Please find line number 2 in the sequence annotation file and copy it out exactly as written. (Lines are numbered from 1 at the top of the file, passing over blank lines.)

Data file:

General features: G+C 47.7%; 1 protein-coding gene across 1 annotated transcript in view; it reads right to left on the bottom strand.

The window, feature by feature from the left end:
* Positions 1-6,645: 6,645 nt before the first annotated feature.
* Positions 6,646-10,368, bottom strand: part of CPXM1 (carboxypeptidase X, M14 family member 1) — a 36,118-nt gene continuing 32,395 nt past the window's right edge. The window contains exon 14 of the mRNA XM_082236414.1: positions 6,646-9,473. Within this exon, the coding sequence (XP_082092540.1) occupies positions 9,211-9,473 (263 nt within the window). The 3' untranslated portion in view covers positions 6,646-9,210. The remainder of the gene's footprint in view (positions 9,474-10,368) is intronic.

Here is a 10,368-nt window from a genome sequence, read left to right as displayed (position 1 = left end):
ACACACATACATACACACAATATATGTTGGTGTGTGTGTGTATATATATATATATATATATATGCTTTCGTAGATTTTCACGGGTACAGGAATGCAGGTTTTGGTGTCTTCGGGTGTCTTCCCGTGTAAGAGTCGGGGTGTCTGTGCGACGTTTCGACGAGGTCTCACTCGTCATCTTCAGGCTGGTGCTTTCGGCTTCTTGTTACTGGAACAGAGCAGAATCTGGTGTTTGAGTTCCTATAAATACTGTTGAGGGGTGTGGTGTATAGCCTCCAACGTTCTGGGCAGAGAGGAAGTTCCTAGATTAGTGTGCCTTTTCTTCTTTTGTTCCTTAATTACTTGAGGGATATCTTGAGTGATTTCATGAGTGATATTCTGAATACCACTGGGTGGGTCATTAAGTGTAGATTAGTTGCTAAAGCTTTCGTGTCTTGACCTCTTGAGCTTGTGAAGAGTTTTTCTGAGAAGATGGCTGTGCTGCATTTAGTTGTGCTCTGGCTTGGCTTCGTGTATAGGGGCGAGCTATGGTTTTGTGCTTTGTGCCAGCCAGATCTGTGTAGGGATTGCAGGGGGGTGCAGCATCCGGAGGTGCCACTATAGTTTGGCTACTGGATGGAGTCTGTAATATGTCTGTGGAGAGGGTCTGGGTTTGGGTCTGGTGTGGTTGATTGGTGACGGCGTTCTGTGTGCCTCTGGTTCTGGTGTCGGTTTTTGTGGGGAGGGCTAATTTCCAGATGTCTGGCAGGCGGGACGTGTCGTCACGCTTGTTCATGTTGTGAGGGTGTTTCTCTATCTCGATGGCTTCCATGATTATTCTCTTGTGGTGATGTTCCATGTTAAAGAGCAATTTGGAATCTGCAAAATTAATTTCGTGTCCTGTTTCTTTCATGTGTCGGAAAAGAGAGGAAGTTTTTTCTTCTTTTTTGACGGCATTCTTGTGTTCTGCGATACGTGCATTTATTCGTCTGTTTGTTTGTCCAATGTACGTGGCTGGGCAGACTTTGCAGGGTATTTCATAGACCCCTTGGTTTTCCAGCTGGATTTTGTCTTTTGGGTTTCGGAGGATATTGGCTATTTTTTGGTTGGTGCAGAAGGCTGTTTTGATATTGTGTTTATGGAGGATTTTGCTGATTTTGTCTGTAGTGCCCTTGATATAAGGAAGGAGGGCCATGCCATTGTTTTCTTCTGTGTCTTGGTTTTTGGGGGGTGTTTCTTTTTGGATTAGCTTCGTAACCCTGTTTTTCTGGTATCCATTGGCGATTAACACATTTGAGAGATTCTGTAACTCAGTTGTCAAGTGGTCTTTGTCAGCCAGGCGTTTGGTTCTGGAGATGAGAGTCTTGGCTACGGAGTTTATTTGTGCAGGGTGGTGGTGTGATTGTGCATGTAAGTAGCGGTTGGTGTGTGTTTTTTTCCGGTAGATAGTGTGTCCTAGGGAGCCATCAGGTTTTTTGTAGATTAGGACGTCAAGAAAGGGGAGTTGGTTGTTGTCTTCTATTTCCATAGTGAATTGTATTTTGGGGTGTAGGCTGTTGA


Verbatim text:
The window, feature by feature from the left end: